Macro Myths: Protein
Content by: Jamie Rinaldi RD LD
Decipher between fact and fiction when it comes to the macronutrient of protein. Read more information on protein myths and share the digital handout to spread awareness.
💡 Features: Nutrients, Kidney, vegetarian, vegan, soy, proteins
🏷 Tags: Download, Handout, Infographic, Blog, Article
There are many myths that support and detract from high protein consumption. Here are a few of the most common.
❌ There is much confusion related to the role of protein and kidney disease. Does protein cause kidney failure?
✅ No, protein does not cause kidney failure. When renal function is already impaired, too much protein can cause further kidney damage. It is not the initial cause of renal insufficiency.
❌ Many people believe vegetarians and vegans can not consume enough protein.
✅ Vegetarians may include dairy products, eggs, and/or fish to easily get enough protein in the diet. While this may be more challenging for vegans, it is not necessary to obtain protein from animal sources. There are many good sources of protein available in nuts, seeds, soy products, beans, lentils, legumes, pulses, and whole grains.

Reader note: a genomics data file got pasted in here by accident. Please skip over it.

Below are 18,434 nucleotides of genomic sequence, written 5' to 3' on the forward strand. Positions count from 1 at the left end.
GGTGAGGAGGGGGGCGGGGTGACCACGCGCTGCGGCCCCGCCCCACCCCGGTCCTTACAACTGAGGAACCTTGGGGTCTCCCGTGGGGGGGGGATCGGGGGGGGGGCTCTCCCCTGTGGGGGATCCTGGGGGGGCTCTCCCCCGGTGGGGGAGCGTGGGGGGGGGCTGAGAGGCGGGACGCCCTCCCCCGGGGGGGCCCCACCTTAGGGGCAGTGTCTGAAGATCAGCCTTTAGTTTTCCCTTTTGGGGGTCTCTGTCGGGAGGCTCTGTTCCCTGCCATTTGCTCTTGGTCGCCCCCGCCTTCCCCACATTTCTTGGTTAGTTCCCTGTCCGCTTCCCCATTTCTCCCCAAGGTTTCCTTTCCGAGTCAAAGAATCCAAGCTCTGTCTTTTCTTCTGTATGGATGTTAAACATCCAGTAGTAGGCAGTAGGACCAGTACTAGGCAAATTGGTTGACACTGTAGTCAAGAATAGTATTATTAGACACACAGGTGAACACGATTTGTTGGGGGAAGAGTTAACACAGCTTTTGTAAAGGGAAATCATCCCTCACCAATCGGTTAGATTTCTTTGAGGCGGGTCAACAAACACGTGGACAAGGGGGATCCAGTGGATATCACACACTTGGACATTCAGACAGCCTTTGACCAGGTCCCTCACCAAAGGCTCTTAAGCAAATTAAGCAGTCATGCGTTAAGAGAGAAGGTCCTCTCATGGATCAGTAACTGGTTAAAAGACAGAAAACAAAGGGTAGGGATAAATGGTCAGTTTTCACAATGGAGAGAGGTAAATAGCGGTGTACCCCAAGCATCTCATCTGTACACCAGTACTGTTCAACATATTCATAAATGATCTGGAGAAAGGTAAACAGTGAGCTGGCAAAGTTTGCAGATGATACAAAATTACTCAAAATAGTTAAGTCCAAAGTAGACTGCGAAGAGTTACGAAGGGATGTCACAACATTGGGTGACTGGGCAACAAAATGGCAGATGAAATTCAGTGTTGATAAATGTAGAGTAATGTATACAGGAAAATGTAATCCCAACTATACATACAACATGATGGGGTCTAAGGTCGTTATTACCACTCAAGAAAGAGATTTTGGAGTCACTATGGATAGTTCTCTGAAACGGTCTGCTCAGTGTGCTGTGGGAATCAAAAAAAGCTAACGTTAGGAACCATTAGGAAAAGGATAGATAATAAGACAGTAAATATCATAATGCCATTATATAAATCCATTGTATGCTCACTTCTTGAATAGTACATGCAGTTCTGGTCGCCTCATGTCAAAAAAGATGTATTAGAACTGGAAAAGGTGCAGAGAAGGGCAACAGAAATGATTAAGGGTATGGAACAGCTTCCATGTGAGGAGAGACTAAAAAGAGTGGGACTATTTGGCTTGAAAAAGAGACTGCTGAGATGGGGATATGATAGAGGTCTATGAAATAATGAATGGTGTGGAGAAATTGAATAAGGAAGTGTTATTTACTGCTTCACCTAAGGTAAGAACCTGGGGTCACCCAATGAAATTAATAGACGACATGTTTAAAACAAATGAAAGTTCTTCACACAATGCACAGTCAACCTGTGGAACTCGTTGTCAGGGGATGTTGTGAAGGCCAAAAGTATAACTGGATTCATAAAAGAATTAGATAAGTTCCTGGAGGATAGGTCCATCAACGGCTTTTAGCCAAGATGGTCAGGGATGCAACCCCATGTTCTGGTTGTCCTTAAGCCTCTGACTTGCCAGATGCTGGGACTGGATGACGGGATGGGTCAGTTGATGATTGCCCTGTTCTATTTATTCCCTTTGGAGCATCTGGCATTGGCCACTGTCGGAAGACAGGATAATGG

❌ Dieters often have the misconception that if carbohydrate intake is severely limited, it's not required to monitor how much protein and fat in the diet. Is high protein the silver bullet for weight loss?
✅ Fact: All calories count! Research supports that a high protein diet can support weight loss when it replaces refined carbs and excess fat. However, it is important to remember that a person can lose or gain weight on a calorie-controlled diet, regardless of the calorie source. The key to a healthy diet is variety.
❌ Soy has long been scrutinized for its potential in causing unwanted physiological side effects in men, cancer and other chronic diseases. Do isoflavones act like estrogen and present health concerns?
✅ No. Research has shown soy can be health protective and completely safe when consumed in moderate amounts.